I loved it when Uncle Clarence and Aunt Reba, Mama’s sister, came from Frankfort because they seemed to bring some excitement each time. Uncle Clarence always got his car stuck in the creek and the nearest neighbor to the creek crossing, would answer Daddy’s call with, “Guess Clarence got stuck again.” I loved the glamour of Aunt Reba’s silk stockings and hand made shoes and Uncle Clarence’s fancy city shoes and his diamond ring. I was to learn later that they weren’t wealthy, just a bit pretentious compared to my parents.
Then Uncle Orbie, the brother, came with his daughter from Evansville and we so loved to see our cousin Joann. We rarely got to see her so it was a special treat.
Those were the immediate family but there were others, Pa’s nephew and his family and a brother and family might come for a day. Ma’s dining table held a lot of folks. Then there was a big kitchen table that she always set for the children. Children ate first at Ma’s. She always told us that when she was a little girl, she ate last and her mother always said, “Sally, you can clean the carcass” and then she couldn’t eat. So Ma’s grandchildren were very special.
My family always came a few days early so Mama could help prepare the food. But it was always understood who was boss in that kitchen. Ma was very, very organized and her baking was always done well before Thanksgiving. She could keep her pies and cakes in the dining room where there was no heat unless all the doors were left open. That old pie safe would be full. She made wonderful cakes such as the Lady Baltimore and the Lord Baltimore, jam cakes, orange and pineapple cakes and the huge fresh coconut cake and others.
Before she started her cooking, Pa would use a little hammer and an old flat iron to crack walnuts and I helped pick out the walnut meats, which she used in cakes. She always had a huge white coconut cake made with fresh coconuts and I also had a big part in the coconuts. She saved the coconut milk, except for the bit that I drank when she wasn’t looking. I could open, peel and grate coconut when just a little girl.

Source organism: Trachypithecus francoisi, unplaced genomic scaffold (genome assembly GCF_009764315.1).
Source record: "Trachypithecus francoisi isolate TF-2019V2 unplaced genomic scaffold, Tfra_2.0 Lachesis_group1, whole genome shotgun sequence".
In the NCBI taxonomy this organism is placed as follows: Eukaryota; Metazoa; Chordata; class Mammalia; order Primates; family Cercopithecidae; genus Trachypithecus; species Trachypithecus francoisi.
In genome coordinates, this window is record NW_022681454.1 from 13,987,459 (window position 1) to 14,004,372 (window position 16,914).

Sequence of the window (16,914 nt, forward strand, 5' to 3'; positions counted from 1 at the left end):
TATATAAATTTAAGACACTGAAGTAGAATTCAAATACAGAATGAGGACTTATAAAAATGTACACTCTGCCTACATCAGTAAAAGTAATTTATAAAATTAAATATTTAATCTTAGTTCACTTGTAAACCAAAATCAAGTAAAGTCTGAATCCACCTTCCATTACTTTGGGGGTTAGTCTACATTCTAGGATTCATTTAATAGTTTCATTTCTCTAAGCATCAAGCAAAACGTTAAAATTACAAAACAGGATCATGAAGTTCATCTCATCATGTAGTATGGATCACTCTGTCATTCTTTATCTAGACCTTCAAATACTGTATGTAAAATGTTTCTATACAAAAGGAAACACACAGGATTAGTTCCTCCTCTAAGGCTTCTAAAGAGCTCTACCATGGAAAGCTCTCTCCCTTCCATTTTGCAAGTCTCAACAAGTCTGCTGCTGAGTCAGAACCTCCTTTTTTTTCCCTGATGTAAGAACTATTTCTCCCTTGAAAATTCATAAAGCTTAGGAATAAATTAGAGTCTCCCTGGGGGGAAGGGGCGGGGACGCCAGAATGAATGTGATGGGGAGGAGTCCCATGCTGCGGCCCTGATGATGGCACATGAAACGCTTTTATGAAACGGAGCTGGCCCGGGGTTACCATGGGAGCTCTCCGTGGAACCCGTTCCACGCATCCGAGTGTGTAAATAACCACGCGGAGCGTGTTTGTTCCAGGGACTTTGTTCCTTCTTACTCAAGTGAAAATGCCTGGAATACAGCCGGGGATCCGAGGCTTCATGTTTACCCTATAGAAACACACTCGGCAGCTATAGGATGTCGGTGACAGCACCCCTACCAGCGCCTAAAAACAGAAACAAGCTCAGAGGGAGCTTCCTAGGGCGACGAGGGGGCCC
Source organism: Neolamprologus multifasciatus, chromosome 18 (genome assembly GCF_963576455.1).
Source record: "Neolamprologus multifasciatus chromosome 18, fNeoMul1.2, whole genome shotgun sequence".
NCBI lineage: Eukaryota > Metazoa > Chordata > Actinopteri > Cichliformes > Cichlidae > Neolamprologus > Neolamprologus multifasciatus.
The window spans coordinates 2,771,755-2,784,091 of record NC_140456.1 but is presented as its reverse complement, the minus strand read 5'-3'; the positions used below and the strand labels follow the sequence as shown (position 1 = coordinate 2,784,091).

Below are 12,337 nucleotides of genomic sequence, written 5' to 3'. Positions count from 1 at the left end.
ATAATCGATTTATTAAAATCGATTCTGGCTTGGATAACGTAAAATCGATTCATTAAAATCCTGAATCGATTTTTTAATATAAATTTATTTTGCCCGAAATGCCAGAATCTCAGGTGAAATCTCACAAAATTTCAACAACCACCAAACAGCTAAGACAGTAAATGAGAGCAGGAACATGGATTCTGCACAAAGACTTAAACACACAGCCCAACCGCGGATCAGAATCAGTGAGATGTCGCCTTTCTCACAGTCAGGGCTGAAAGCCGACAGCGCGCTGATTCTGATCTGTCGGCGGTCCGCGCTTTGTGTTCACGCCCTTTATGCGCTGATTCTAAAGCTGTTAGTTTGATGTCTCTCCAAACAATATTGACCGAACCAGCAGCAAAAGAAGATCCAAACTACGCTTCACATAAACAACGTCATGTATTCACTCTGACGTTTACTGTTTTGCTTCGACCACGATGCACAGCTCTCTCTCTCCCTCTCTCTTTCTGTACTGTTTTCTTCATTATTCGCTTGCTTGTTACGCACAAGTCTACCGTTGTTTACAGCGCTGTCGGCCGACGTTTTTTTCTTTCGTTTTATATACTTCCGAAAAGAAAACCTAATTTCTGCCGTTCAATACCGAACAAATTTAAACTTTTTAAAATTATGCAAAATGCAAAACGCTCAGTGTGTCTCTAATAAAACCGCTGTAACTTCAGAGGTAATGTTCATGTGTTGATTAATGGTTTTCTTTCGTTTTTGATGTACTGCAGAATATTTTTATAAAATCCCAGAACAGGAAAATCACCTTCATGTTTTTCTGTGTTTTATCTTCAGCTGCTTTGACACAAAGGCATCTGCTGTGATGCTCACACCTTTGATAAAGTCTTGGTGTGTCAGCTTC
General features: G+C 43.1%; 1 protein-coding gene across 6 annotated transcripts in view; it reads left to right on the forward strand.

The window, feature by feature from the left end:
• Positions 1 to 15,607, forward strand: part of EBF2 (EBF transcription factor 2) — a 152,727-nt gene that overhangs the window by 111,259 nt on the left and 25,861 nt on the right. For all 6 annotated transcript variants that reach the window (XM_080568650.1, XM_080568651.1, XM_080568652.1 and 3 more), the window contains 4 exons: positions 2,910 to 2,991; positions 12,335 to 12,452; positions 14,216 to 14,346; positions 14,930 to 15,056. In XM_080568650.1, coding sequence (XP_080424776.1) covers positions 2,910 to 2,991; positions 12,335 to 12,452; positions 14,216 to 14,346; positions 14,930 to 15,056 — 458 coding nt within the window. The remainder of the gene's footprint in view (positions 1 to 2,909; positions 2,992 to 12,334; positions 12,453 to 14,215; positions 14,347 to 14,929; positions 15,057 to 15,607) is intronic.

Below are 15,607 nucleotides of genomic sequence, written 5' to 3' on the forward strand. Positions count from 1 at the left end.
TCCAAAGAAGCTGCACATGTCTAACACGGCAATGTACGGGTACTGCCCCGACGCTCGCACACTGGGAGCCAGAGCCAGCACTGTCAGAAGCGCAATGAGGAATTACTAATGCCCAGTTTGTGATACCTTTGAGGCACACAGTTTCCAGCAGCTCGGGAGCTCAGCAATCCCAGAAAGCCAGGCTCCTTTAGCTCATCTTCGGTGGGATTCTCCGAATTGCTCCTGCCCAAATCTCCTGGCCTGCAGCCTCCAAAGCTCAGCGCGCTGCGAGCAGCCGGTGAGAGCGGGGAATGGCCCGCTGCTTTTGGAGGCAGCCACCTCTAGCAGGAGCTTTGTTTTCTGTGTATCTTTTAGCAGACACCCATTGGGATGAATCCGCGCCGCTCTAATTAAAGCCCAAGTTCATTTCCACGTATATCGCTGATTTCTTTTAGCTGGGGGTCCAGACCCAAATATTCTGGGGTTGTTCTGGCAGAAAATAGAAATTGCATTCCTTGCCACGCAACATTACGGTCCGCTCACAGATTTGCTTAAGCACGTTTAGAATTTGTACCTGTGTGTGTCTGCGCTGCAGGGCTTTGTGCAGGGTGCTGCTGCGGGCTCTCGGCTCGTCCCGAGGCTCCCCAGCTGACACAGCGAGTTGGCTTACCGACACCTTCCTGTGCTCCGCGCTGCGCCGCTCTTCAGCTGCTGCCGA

Ma raised a few turkeys and ducks to have for just such occasions. Later, she picked out some hens that weren’t laying and they made it to the table. Of course, there were always Pa’s wonderful hams, canned tenderloin and sausage, which Ma made. I have never eaten sausage as good as Ma’s. She did all the seasoning at hog killing time. She cooked and canned some sausage at the time it was made and Pa smoked some. So there was a wide variety of meat.
It still seems a miracle that Ma could cook such wonderful food on a little wood range. The kitchen was not huge but it was bigger than modern kitchens and then she had one end of the back porch boarded up and she put shelves all around that section for cooking vessels and canning jars, etc. All was organized for her convenience.
Most of the food at that old house was grown there and canned or dried by Ma. They had to buy cranberry sauce, coffee, coconuts and a few other things but those wonderful meals were due to their industry.
Ma was constantly thinking of something new to try. Once she decided to grow her own cotton to use to line her quilts. She got the seed, leaned how to prepare the cotton and tried it between the quilt and the lining. It didn’t work because it wadded up when washed but she had tried it.
Ma was a gentle, quiet, and very beautiful woman, with perfect skin, even in her old age. The one thing she demanded at her table, and, for that matter, at her house, was that there would be no arguing. Now, Uncle Clarence worked at the State Capitol, Pa was a died in the wool Republican and Daddy was a Democrat who loved to argue politics. So there was bound to be some fireworks but one look from her could stop all talk of politics. In her sweet, quiet way, she had a lot of control, a lesson for all women.
I will think of those two wonderful, loving grandparents when I celebrate Thanksgiving this year.
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